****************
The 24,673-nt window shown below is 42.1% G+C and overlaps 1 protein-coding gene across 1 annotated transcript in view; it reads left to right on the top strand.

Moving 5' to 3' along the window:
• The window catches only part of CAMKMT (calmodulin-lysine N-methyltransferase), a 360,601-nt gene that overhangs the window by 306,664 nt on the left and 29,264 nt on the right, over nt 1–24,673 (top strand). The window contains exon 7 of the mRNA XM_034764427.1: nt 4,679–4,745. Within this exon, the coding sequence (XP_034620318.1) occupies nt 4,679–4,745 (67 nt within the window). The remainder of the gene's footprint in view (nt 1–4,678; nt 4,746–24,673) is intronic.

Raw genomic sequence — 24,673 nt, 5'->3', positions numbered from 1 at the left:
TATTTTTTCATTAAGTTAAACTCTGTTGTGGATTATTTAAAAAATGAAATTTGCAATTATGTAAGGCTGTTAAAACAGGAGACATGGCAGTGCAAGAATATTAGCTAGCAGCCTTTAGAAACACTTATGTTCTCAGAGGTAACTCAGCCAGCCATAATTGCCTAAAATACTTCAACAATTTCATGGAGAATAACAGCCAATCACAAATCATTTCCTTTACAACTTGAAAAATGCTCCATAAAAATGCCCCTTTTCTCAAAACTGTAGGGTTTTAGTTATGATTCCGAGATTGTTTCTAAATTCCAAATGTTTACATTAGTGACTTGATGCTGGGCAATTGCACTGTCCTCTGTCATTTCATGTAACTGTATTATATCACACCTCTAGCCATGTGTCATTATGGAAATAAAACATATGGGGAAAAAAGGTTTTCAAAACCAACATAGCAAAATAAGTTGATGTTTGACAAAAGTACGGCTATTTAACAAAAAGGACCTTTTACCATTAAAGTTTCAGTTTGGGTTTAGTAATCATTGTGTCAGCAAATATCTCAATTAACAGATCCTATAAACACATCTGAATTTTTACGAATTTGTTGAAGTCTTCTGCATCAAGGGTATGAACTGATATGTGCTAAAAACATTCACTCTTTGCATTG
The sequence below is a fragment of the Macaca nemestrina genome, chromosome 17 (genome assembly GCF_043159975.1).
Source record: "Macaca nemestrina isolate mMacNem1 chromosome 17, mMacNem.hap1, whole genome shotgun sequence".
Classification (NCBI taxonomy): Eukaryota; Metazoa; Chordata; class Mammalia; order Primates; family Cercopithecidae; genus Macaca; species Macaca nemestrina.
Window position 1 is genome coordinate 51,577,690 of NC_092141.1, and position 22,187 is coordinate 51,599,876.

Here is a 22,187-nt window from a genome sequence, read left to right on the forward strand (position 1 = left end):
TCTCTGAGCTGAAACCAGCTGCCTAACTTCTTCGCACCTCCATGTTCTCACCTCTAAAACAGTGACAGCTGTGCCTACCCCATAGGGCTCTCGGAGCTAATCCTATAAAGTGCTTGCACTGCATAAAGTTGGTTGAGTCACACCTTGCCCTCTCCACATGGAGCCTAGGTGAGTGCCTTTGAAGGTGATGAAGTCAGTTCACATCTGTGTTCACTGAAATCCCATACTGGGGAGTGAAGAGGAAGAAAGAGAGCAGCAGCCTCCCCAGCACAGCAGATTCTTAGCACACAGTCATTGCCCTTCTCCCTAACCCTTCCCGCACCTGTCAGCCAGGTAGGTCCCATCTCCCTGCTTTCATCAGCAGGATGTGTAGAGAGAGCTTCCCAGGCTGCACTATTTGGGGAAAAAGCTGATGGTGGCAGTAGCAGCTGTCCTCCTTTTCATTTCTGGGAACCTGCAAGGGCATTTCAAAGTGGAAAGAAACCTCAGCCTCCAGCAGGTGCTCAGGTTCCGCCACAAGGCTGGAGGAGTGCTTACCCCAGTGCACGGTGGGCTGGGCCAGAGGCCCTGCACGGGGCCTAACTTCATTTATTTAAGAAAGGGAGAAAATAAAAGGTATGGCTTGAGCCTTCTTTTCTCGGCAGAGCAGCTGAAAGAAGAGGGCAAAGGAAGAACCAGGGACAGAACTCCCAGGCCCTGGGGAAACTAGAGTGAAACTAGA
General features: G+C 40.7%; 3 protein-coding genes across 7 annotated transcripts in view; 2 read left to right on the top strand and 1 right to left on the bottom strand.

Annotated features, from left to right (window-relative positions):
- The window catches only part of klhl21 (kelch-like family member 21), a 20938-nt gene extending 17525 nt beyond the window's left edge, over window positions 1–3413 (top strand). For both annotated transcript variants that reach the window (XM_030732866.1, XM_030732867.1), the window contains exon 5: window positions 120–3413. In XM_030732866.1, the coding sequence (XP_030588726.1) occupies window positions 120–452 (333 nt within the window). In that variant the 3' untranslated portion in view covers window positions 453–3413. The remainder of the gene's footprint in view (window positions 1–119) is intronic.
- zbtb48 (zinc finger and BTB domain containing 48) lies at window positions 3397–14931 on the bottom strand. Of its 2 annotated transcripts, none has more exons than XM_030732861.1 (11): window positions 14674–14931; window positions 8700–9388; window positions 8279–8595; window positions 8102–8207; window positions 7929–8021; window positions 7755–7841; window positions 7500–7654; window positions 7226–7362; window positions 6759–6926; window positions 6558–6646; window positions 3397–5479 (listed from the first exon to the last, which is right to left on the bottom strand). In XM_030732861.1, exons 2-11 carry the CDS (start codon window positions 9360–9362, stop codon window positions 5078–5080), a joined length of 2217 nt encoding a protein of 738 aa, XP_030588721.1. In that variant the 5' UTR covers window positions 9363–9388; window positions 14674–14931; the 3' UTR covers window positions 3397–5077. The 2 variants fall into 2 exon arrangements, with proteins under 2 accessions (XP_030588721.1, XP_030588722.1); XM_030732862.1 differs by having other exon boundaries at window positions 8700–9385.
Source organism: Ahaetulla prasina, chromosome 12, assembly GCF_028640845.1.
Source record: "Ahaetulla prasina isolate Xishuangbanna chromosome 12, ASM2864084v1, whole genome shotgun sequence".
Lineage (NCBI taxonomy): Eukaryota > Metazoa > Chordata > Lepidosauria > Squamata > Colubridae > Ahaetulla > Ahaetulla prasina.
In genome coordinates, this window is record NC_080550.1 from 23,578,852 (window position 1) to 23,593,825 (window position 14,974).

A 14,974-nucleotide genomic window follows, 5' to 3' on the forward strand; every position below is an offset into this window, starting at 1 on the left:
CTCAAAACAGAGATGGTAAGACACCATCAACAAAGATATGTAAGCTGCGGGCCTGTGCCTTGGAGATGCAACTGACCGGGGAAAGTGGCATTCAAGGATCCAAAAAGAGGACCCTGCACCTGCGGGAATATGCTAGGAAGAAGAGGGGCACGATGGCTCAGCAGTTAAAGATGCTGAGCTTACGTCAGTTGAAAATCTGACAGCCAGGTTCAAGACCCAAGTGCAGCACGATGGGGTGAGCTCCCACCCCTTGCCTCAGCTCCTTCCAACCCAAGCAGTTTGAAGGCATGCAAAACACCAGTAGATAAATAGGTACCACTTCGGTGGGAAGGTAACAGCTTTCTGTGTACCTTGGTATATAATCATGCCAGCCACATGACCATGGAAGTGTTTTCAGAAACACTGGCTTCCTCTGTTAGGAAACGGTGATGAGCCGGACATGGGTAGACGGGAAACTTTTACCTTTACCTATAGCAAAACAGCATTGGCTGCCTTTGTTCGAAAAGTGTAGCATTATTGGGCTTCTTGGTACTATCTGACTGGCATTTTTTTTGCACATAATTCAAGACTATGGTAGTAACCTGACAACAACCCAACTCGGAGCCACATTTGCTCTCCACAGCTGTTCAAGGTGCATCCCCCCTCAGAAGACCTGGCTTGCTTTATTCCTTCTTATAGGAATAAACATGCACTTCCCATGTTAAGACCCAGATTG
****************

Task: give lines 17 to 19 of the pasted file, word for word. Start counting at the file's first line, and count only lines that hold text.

Source record: "Ahaetulla prasina isolate Xishuangbanna chromosome 12, ASM2864084v1, whole genome shotgun sequence".
Lineage (NCBI taxonomy): Eukaryota > Metazoa > Chordata > Lepidosauria > Squamata > Colubridae > Ahaetulla > Ahaetulla prasina.
In genome coordinates, this window is record NC_080550.1 from 23,578,852 (window position 1) to 23,593,825 (window position 14,974).